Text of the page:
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Theses Doctoral

Physiological ecology of Trichodesmium and its microbiome in the oligotrophic ocean

Frischkorn, Kyle Robert

The colonial, N2 fixing cyanobacterium Trichodesmium is a keystone species in oligotrophic ocean ecosystems. Trichodesmium is responsible for approximately 50% of the total biologically fixed N2 in the ocean, and this “new” nitrogen fuels primary productivity and the amount of carbon sequestered by the ocean. Trichodesmium does not exist in isolation. Colonies occur ubiquitously with an assemblage of epibiotic microorganisms that are distinct from planktonic microbes and modulated across environments, yet the implications of this relationship have not been explored. In this thesis, the ecology, physiology, and potential geochemical impact of interactions within the Trichodesmium host-microbiome system were examined across three different oligotrophic ocean environments. First, to establish the metabolic diversity contributed by the microbiome to Trichodesmium consortia, a whole community metagenomic sequencing approach was used across a transect the western North Atlantic. This study demonstrated that the microbiome contributes a large amount of unique functional potential and is modulated across a geochemical gradient. In the following study, metatranscriptomics was used to show that such metabolic potential in Trichodesmium and the microbiome was expressed and modulated across the environment. Colonies were sampled in the western tropical South Pacific and gene expression dynamics indicated co-limitation by iron and phosphorus, and revealed a mechanism for phosphate reduction by Trichodesmium and subsequent utilization by the microbiome. These activities were verified with phosphate reduction rate measurements and indicated cryptic phosphorus cycling within colonies. Next, the suite of potential physiological interactions between host and microbiome was assessed with metatranscriptome sequencing on high frequency samples of Trichodesmium colonies from the North Pacific subtropical gyre. Synchronized day-night gene expression periodicity between consortia members indicated tightly linked metabolisms. The functional annotations of these synchronous genes indicated intra-consortia cycling of nitrogen, phosphorus and iron, as well as a microbiome dependence on Trichodesmium-derived cobalamin—interactions that could alter the transfer of these resources to the surrounding water column. In the final study, the effect of the microbiome on Trichodesmium N2 fixation was assessed. Using colonies obtained from the North Atlantic, activity in the microbiome was selectively modified using quorum sensing acyl homoserine lactone cell-cell signaling, a mechanism that Trichodesmium itself does not possess. These experiments indicated that the microbiome has the potential to increase or decrease Trichodesmium N2 fixation to a degree that rivals the effects of alterations in nutrient concentration, but at a more rapid rate. In all, the research presented in this thesis demonstrates the integral importance of the microbiome to Trichodesmium physiology and ecology, highlighting the importance of an unexplored facet of marine microbial systems that likely influences the biogeochemistry of the planet.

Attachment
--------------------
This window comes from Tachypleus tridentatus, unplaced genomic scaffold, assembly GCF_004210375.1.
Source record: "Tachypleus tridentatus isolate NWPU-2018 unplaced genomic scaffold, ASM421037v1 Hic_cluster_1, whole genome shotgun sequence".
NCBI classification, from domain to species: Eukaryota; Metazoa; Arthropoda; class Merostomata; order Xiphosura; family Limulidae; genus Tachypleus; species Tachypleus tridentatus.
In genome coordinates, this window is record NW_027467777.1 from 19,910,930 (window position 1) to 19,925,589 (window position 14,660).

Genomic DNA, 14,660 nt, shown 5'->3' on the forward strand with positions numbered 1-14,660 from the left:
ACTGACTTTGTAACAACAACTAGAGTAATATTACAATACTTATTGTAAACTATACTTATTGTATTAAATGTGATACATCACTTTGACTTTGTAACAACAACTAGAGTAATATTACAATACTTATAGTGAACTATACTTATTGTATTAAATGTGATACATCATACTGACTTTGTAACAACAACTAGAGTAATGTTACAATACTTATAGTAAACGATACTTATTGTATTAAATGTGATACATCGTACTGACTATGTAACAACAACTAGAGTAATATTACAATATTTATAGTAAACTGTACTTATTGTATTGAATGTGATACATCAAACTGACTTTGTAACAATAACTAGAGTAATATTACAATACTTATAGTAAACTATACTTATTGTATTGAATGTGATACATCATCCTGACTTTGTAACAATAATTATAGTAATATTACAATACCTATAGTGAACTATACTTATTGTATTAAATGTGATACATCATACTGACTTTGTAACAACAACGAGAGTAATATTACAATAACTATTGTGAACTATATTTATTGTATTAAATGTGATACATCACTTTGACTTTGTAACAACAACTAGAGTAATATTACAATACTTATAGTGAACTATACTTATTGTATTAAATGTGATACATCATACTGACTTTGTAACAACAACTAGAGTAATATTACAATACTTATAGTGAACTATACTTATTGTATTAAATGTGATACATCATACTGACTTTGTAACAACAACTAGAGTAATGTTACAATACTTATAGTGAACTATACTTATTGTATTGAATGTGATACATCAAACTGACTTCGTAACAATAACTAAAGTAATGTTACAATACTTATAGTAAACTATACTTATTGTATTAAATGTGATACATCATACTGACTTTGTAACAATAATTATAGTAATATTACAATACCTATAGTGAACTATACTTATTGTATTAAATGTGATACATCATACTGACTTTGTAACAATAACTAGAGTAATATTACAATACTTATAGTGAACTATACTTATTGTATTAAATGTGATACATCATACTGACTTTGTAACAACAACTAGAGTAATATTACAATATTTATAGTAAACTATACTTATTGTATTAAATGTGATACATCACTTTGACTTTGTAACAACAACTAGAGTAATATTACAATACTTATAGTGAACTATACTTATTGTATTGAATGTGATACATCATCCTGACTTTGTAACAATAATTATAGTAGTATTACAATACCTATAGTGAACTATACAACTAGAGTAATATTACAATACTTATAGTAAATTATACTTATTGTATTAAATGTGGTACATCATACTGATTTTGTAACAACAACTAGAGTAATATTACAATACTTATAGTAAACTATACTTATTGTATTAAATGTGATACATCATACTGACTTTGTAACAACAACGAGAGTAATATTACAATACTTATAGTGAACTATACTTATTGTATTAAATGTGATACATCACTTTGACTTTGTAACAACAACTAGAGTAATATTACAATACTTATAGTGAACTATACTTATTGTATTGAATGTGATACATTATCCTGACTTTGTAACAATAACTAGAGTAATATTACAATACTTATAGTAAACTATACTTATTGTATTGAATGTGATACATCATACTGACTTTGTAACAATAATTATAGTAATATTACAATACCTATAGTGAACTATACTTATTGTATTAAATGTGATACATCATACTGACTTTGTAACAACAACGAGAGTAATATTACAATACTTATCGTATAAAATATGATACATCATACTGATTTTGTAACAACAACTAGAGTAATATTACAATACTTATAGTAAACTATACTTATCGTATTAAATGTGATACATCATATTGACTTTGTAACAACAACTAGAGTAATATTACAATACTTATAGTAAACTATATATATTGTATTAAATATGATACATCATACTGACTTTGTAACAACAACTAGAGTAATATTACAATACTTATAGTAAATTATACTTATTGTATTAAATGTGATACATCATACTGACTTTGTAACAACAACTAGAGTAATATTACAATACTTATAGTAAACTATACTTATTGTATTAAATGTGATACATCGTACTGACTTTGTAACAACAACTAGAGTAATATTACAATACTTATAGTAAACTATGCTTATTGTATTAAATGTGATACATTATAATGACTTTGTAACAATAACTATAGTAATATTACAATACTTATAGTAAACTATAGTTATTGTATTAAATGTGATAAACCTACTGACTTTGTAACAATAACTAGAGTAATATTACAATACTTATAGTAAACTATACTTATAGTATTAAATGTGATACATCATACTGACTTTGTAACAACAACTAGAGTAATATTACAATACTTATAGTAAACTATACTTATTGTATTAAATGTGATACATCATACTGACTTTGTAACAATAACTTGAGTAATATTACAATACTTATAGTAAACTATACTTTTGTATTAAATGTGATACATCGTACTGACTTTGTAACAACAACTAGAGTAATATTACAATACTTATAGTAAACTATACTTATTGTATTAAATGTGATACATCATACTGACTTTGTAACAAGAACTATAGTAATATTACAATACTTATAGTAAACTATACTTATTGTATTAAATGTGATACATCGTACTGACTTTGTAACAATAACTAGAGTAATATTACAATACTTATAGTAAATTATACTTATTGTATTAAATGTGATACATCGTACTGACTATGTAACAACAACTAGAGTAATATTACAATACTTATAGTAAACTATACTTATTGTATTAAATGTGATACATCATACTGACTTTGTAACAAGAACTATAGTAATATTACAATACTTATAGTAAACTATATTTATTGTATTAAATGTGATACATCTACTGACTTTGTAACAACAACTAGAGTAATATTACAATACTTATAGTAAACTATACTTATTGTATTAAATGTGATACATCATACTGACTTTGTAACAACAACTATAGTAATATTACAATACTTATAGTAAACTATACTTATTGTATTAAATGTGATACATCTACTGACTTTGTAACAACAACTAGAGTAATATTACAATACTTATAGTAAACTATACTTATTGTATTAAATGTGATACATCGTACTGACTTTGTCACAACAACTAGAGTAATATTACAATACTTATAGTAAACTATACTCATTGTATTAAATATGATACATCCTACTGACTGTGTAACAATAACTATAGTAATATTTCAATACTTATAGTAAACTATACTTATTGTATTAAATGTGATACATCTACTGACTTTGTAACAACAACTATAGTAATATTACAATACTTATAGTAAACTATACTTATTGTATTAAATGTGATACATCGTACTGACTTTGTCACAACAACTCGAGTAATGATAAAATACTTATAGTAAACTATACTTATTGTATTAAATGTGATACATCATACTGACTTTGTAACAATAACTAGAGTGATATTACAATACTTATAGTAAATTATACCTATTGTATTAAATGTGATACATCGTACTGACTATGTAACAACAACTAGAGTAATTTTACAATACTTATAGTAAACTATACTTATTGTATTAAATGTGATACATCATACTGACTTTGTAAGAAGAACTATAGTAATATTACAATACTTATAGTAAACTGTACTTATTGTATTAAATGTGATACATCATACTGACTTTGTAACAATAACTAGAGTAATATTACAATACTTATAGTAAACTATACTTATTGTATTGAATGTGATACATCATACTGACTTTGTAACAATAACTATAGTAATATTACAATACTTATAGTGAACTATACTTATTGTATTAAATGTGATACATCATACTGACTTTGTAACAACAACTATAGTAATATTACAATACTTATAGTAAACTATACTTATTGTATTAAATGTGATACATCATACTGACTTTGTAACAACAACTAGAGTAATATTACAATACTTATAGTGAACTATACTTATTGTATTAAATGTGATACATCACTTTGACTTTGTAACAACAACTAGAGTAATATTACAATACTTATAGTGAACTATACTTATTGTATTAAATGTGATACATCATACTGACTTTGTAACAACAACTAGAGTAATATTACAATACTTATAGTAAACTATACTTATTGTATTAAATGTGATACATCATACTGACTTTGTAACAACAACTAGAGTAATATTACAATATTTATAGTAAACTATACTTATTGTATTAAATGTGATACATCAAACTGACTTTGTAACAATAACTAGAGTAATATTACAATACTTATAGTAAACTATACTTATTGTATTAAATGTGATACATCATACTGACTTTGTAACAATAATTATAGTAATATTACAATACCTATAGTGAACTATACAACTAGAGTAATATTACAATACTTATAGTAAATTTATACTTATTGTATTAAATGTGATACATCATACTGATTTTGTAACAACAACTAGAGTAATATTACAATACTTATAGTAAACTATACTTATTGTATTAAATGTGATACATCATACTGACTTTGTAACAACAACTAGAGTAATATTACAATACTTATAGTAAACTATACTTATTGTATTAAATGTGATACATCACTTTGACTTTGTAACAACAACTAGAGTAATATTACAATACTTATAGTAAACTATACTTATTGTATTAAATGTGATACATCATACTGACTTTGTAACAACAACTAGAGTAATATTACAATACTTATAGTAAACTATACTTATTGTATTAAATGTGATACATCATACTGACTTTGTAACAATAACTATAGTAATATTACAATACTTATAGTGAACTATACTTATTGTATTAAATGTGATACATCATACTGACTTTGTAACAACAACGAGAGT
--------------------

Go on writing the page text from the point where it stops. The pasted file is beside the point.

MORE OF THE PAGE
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More About This Work

Academic Units
Earth and Environmental Sciences
Thesis Advisors
Dyhrman, Sonya T.
Ph.D., Columbia University
Published Here
July 28, 2018